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High Performance Drive Upgrade Options

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  • Corsair
  • Storage
  • Product
Last response: in Storage
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April 20, 2011 4:37:50 AM

I'm looking at my options for an upgrade to my computer. My hard drive is clearly my weakest link.

i5 760 3.8GHz
Gigabyte P55-UD4P
EVGA GTX 470
WD Caviar 500GB 7200/16MB/SATA-3
Corsair 4GB DDR3 1600MHz

Listed below are a few options I'm thinkin about:
Corsair C300 64 or 128g and keep my current drive for storage.
Two RAID 0 Veli(300gx2) 10k 6GB/s used for both system drive and storage.
SSD(Corsair C300 64g) and either a single 10k drive or RAID 0 with 2 decent 7200s, maybe the Spinpoint or a decently priced set of 6 GB/s.

What are you opinions?
Also is there any new technology in the near foreseeable future(6 months)?

Thanks.

More about : high performance drive upgrade options

April 20, 2011 7:28:47 AM

I'm leaning towards letting SSD technology develop a bit more, let speeds increase and prices decrease.

If it were between RAID 0 Momentus or single Barracuda XT. How do you think those 2 would compare?
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a c 180 G Storage
April 20, 2011 3:02:05 PM

Raid-0 is of little use on a normal desktop. Sequential benchmarks will shine but most activity is small random i/o, a task at which a SSD shines.
Do not be impressed by 10k or even 15k hard drives. Sequential data transfer rates from those drives are not as good as from a modern 1tb drive. The 10k or 15k does help with access times, but access times on a SSD are negligible in comparison.

The seagate momentus is an interesting drive, but it's main use is on a laptop where two drives(ssd for performance, and hard drive for storage) are not an option. The small nand cache will probably be insufficient to help much.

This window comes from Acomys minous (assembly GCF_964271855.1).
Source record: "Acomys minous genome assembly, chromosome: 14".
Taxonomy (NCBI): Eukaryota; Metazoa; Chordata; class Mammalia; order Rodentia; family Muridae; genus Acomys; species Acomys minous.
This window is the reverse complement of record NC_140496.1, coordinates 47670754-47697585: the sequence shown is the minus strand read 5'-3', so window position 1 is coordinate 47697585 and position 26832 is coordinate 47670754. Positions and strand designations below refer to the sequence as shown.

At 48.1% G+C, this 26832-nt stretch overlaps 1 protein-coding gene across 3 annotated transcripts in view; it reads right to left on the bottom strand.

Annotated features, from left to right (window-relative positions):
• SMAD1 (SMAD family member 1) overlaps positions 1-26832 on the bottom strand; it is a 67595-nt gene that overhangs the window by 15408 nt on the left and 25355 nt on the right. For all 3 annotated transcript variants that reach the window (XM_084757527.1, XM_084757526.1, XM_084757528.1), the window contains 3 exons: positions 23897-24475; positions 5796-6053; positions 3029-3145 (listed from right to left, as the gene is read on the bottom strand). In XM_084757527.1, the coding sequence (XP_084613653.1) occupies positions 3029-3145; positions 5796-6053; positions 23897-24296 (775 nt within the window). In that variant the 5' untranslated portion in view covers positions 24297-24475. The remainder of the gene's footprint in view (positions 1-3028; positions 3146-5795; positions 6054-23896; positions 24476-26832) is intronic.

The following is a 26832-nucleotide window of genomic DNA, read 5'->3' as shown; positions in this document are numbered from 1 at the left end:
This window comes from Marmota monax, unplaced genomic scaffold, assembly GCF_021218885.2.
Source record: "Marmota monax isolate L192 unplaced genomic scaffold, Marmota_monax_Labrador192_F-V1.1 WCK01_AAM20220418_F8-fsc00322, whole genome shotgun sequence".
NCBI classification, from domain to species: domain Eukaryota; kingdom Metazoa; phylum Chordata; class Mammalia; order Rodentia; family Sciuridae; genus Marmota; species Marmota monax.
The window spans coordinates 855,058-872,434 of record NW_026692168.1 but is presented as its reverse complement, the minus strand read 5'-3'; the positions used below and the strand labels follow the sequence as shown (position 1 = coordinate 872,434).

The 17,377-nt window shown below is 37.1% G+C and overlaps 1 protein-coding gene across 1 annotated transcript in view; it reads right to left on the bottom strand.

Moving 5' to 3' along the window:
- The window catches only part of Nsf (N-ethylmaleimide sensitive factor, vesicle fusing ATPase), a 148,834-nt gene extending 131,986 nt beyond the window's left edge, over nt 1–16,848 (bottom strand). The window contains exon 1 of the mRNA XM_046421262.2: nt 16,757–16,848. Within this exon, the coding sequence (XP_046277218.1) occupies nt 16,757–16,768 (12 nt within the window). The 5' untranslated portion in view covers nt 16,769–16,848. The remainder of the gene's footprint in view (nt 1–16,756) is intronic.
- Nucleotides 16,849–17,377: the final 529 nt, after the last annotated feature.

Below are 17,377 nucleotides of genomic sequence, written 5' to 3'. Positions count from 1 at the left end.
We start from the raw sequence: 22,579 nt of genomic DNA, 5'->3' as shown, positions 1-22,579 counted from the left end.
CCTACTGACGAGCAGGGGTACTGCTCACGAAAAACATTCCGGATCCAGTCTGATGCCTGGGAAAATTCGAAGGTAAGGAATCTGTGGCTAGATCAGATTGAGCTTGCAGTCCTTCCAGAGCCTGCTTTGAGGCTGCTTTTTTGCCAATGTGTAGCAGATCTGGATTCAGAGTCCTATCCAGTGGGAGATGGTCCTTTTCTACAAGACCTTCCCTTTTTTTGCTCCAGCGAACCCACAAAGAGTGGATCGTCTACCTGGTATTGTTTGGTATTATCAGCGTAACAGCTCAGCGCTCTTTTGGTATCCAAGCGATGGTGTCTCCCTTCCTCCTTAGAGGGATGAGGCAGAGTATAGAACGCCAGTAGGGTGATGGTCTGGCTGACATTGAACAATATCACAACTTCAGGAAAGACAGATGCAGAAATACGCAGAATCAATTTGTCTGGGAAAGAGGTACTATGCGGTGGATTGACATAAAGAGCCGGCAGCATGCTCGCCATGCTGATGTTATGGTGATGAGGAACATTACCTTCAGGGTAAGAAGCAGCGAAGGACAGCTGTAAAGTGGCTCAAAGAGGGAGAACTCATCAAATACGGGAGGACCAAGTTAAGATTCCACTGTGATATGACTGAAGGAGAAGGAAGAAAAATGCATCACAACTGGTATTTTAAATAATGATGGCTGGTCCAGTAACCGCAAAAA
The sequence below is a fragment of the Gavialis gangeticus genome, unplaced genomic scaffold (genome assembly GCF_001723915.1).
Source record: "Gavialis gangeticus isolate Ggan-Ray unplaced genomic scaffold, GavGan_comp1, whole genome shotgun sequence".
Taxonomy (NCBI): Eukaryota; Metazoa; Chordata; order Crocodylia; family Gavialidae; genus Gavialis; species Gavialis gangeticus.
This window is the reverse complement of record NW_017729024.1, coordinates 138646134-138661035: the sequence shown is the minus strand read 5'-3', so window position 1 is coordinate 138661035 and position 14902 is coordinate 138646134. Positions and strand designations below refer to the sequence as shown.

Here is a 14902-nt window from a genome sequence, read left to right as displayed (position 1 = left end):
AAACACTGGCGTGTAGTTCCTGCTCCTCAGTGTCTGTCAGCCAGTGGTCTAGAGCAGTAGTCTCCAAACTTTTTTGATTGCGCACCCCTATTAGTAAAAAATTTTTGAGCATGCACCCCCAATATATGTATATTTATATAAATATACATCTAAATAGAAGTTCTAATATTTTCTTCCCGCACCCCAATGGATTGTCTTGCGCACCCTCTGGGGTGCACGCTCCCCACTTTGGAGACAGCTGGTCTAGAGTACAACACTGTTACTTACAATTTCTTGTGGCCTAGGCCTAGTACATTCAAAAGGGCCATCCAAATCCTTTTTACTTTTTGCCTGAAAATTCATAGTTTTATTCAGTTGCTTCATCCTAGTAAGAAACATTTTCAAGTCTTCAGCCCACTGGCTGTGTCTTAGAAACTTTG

A SSD is the way to go. Prices keep dropping, but if you wait, you will wait forever. Even here, do not be impressed by benchmarks. Sequential speeds are meadured by an app that bears little resemblance to what you actually do. Similarly high iops are generated from an app that generates a queue depth of 32 or so, not what we normally do. From a performance point of view, any current drive will be a noticeable improvement for you. 40gb can hold the os, but 64gb-120gb would be better to hold some apps and games. Expect to pay about $2 pergb.

I would go with the Intel 320 series. They have been the most trouble free drive in the past:
http://www.behardware.com/articles/810-6/components-ret...
The report is a bit old, and does not include newer drives.

As to new developments, the Z68 sandy bridge chip is reported to have some sort of ssd/hard drive integration. Perhaps like the momentus XT.
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April 20, 2011 4:59:34 PM

The Corsair C300 seems to blow other numbers out of the water. Hear anything good about those?
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a c 180 G Storage
April 20, 2011 5:27:09 PM

The C300 is a good unit. It will be superceeded by the C400, a gen3 product.

The numbers are misleading. Every SSD will have about the same random access response time. This is a statistic that is not advertised. It is orders of magnitude faster than a hard drive. I see little difference to me if a unit will do 5k iops, or 50k iops at huge queue lengths.

Ditto on sequential speeds. Faster than 200 mb/s does not buy you much, unless you are doing lots of sequential file copying. In that case, look into a gen3 drive that has 6gb sata support, and get 6gb sata capability on your mobo.

Today, the only ssd I would trust to be problem free is Intel. They have the resources to properly test their products, the P67 debacle nothwithstanding.

Still, you are 95% likely to have a good experience with any other ssd.
To see what issues may exist, go to the vendor's support forum and do some browsing.
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